When actress, singer, comedienne Martha Raye donned a uniform to make the movie Four Jills in a Jeep it became the first of many uniforms she would wear in her lifetime service to our troops in the field. I met Martha Raye, or Colonel Maggie, as she had become known, in the late '60s. She had just returned from Soc Trang in Viet Nam and was starring in a music fair play called Hello Sucker. The play was in nearby Smithville and we invited Col Maggie to come to McGuire Air Force Base, New Jersey, for the Anniversary of Women in the Air Force.In spite of her busy schedule she said yes and could she wear her uniform. I was the squadron commander of over two hundred women and constantly admonishing my young ladies to look feminine, wear make-up, and act dignified, both in uniform and out. The afternoon that Col. Maggie showed up I was flabbergasted.
This is what she wore:
A complete male Army Green uniform including combat boots, with trousers tucked in the top of the boots, shirt, tie and Green Beret.
But it didn't really matter. The troops loved her and she was a delight. She spent the entire afternoon talking and joking with the young Air Force women who loved hearing about Col Maggie's adventures in World War Two and in Viet Nam. Martha Raye, the gracious actress, then invited the entire squadron to her performance that evening, as her guests!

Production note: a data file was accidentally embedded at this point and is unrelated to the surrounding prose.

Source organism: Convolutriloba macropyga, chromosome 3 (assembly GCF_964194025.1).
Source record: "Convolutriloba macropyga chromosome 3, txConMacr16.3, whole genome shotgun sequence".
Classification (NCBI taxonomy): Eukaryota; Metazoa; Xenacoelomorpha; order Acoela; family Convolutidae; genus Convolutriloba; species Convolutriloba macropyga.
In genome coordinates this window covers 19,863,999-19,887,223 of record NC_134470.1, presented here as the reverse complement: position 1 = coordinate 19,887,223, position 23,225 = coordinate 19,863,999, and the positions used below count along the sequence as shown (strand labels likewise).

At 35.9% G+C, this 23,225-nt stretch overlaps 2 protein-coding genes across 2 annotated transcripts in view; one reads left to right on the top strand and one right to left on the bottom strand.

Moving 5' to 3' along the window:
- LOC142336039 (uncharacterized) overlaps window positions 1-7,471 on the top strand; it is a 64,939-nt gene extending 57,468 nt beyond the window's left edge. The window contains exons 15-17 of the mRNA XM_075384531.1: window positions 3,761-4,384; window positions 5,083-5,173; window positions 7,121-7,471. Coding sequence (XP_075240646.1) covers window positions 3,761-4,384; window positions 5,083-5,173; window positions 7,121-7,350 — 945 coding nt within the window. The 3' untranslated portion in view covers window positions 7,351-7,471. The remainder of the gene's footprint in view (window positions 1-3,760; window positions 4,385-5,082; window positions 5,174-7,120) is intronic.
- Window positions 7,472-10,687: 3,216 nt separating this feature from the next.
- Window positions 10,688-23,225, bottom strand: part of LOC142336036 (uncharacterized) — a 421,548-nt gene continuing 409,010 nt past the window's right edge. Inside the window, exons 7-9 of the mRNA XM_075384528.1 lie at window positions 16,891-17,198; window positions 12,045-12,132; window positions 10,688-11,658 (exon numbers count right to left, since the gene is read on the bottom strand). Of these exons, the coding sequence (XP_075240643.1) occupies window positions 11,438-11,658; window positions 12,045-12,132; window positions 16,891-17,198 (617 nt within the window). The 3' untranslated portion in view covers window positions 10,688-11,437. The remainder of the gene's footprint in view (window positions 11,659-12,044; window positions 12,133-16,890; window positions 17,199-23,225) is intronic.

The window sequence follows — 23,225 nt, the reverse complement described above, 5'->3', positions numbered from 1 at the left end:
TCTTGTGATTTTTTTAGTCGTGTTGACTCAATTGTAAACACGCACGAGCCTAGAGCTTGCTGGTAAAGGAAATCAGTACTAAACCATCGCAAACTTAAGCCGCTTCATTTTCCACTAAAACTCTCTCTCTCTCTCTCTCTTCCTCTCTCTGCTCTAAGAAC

"Captain Barb" and "Colonel Maggie"We scrambled for enough vehicles to get us there on time and just before the performance was due to start a voice on the speakers asked the audience to rise, and to join Miss Raye in her traditional pledge to the flag and the singing of our National Anthem. Martha Raye came in to an ovation, stepped over to the edge and gently but firmly pulled two of us on stage with her. She introduced the WAF Squadron, to whom she dedicated her performance, had me lead the Pledge of Allegiance with a salute, then sang the National Anthem as I have never heard it performed.
Colonel Maggie is no longer with us, but hundreds of men and women will remember her. She began entertaining the troops in 1942, traveling all over the world to be with them. For nine years she went to Viet Nam, sometimes staying as long as six months. Not only did she perform on stage but when things got rough she filled in as a nurse, often going hours without a break.
In 1993 Martha Raye was awarded the Presidential Medal of Freedom for her lifetime service to America. When she died a special exception to policy was made so that she could be buried in the military cemetery at Fort Bragg, North Carolina. For fifty years Colonel Maggie served the military she loved. Those of us who knew her considered her as much, if not moreso, a part of the Armed Forces. She wore the uniform proudly; she wore the uniform in the trenches; she wore the uniform in the mud instead of on stage; and she deserves to be remembered for those fifty years of unique and totally dedicated military service.
Colonel Maggie - we salute you!
Visit the author of a wonderful book about Martha Raye Memories of Maggie
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